By Thanasis Gavos – London
Cyprus finds itself in the bottom spot of a 70-country strong list of governments ranked by the provision of “enough information in an accessible form to their citizens and businesses”. The list has been compiled by Open Knowledge Foundation ahead of an Open Government summit that will be held in London later this week.
The country only managed a 30 point tally, behind countries such as St Kitts and Nevis or the British Virgin Islands. The list examines ten key areas of information that should be accessible to everyone, and Cyprus was found wanting.
In the first category, information on transport timetables, the Foundation’s specialists noted that there is not really such thing as public transportation in Cyprus; for what exists, namely intercity buses, all information is found through private websites, not government ones.
Regarding the government budget the report says that “some information is provided in reports and excels that are not clear”, while “no information is clearly set out per department/ministry or clearly labelled.”
The authors also highlighted the complete lack of accessible data on government spending, while in the election results category the researchers found nothing on the most recent national and local elections, although results and details were easily accessed for the 2013 presidential election.
The fifth key information area that is covered by the report is the company register. Data does exist but while it appears that one can ask for what is held about individual companies, it is not possible to get the whole dataset. “It would appear the data exists because you can ask for it, but it is not proactively available,” states the report.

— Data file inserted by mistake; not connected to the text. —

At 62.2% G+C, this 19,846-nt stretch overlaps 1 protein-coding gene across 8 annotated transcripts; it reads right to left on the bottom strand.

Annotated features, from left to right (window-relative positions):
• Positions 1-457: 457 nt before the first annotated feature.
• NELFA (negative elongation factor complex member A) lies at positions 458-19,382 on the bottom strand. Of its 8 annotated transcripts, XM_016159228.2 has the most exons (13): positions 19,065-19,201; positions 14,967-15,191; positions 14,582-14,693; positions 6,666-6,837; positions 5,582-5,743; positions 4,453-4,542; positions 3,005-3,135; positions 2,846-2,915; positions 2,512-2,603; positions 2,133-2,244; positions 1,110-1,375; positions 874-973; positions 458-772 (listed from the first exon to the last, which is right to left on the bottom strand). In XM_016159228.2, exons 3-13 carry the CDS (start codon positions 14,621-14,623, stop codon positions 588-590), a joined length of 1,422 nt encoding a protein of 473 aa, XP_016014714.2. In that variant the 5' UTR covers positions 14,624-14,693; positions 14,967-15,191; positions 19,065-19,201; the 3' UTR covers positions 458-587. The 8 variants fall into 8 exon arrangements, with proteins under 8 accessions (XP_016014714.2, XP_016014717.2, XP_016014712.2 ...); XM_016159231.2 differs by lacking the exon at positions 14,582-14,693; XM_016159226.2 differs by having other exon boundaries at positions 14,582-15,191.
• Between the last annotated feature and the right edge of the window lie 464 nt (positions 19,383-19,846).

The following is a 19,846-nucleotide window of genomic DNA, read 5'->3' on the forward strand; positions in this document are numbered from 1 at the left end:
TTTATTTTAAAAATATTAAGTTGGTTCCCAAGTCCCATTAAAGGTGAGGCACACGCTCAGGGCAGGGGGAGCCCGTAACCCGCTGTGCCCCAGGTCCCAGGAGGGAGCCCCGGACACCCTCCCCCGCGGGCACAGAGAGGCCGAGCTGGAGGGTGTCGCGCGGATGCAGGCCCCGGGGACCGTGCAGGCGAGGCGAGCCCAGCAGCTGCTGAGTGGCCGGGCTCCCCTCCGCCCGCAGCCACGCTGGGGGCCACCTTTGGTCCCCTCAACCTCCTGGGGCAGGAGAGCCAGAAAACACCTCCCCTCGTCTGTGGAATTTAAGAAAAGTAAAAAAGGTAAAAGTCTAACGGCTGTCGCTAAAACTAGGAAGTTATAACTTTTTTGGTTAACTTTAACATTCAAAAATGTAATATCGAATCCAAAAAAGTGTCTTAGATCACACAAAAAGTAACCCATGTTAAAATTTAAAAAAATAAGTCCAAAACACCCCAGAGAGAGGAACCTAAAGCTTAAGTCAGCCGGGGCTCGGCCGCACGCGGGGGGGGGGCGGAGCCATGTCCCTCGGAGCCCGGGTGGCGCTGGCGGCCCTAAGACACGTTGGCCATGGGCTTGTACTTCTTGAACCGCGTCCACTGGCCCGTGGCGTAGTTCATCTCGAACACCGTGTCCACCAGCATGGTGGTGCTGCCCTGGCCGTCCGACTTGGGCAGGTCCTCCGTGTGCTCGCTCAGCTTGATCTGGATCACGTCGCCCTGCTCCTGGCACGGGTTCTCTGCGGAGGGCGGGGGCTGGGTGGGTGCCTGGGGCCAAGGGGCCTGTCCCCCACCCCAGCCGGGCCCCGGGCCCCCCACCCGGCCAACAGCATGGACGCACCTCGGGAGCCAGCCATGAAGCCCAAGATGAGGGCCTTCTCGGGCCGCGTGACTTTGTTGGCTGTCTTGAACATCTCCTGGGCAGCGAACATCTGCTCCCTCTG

As regards the existence of a digitally searchable map of Cyprus, the Foundation found that none exists, apart from a static PDF or JPEG file. Tourist and specific area maps are available.
As far as the general national statistics are concerned, it is noted that there are charges for some reports and datasets, as well as that some data is machine-readable and some is not.
In the last three categories – legislation, postcodes and emissions of pollutants – Cyprus has been found lagging far behind any other country. In terms of what laws are easily available to the public, the researchers only found the Republic’s constitution. The postcodes along with street names and town/village names are in PDF form and so unreadable, while there is no data on pollution levels.
Top of the Open Data government league is the UK one (with 940 points), followed by the USA (870) and Denmark (835).